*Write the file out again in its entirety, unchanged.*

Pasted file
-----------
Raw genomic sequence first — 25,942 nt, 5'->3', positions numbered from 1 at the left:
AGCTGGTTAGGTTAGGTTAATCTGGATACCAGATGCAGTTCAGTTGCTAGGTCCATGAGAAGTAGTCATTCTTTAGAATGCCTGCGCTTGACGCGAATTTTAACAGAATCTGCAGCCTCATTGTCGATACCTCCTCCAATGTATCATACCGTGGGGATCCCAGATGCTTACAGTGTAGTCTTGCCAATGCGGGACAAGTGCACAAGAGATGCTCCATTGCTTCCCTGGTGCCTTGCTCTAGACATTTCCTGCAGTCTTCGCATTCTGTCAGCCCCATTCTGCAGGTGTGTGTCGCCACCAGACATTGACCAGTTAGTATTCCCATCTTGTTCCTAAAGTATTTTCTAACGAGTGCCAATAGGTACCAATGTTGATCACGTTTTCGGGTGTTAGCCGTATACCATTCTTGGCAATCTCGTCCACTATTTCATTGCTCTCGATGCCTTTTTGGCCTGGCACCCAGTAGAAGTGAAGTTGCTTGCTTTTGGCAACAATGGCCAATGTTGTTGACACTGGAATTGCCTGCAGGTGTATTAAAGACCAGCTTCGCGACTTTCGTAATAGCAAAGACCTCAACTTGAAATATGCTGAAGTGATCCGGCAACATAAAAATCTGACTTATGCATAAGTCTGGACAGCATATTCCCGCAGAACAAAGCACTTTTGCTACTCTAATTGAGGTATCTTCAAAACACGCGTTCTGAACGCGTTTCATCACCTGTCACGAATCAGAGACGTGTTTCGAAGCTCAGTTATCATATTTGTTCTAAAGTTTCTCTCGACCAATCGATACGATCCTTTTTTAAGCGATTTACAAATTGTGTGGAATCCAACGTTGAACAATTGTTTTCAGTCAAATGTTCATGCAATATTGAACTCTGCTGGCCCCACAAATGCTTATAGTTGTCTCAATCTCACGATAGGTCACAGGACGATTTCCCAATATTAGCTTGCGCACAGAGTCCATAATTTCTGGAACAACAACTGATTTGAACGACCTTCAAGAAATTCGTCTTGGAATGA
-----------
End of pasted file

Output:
Raw genomic sequence first — 25,942 nt, 5'->3', positions numbered from 1 at the left:
AGCTGGTTAGGTTAGGTTAATCTGGATACCAGATGCAGTTCAGTTGCTAGGTCCATGAGAAGTAGTCATTCTTTAGAATGCCTGCGCTTGACGCGAATTTTAACAGAATCTGCAGCCTCATTGTCGATACCTCCTCCAATGTATCATACCGTGGGGATCCCAGATGCTTACAGTGTAGTCTTGCCAATGCGGGACAAGTGCACAAGAGATGCTCCATTGCTTCCCTGGTGCCTTGCTCTAGACATTTCCTGCAGTCTTCGCATTCTGTCAGCCCCATTCTGCAGGTGTGTGTCGCCACCAGACATTGACCAGTTAGTATTCCCATCTTGTTCCTAAAGTATTTTCTAACGAGTGCCAATAGGTACCAATGTTGATCACGTTTTCGGGTGTTAGCCGTATACCATTCTTGGCAATCTCGTCCACTATTTCATTGCTCTCGATGCCTTTTTGGCCTGGCACCCAGTAGAAGTGAAGTTGCTTGCTTTTGGCAACAATGGCCAATGTTGTTGACACTGGAATTGCCTGCAGGTGTATTAAAGACCAGCTTCGCGACTTTCGTAATAGCAAAGACCTCAACTTGAAATATGCTGAAGTGATCCGGCAACATAAAAATCTGACTTATGCATAAGTCTGGACAGCATATTCCCGCAGAACAAAGCACTTTTGCTACTCTAATTGAGGTATCTTCAAAACACGCGTTCTGAACGCGTTTCATCACCTGTCACGAATCAGAGACGTGTTTCGAAGCTCAGTTATCATATTTGTTCTAAAGTTTCTCTCGACCAATCGATACGATCCTTTTTTAAGCGATTTACAAATTGTGTGGAATCCAACGTTGAACAATTGTTTTCAGTCAAATGTTCATGCAATATTGAACTCTGCTGGCCCCACAAATGCTTATAGTTGTCTCAATCTCACGATAGGTCACAGGACGATTTCCCAATATTAGCTTGCGCACAGAGTCCATAATTTCTGGAACAACAACTGATTTGAACGACCTTCAAGAAATTCGTCTTGGAATGA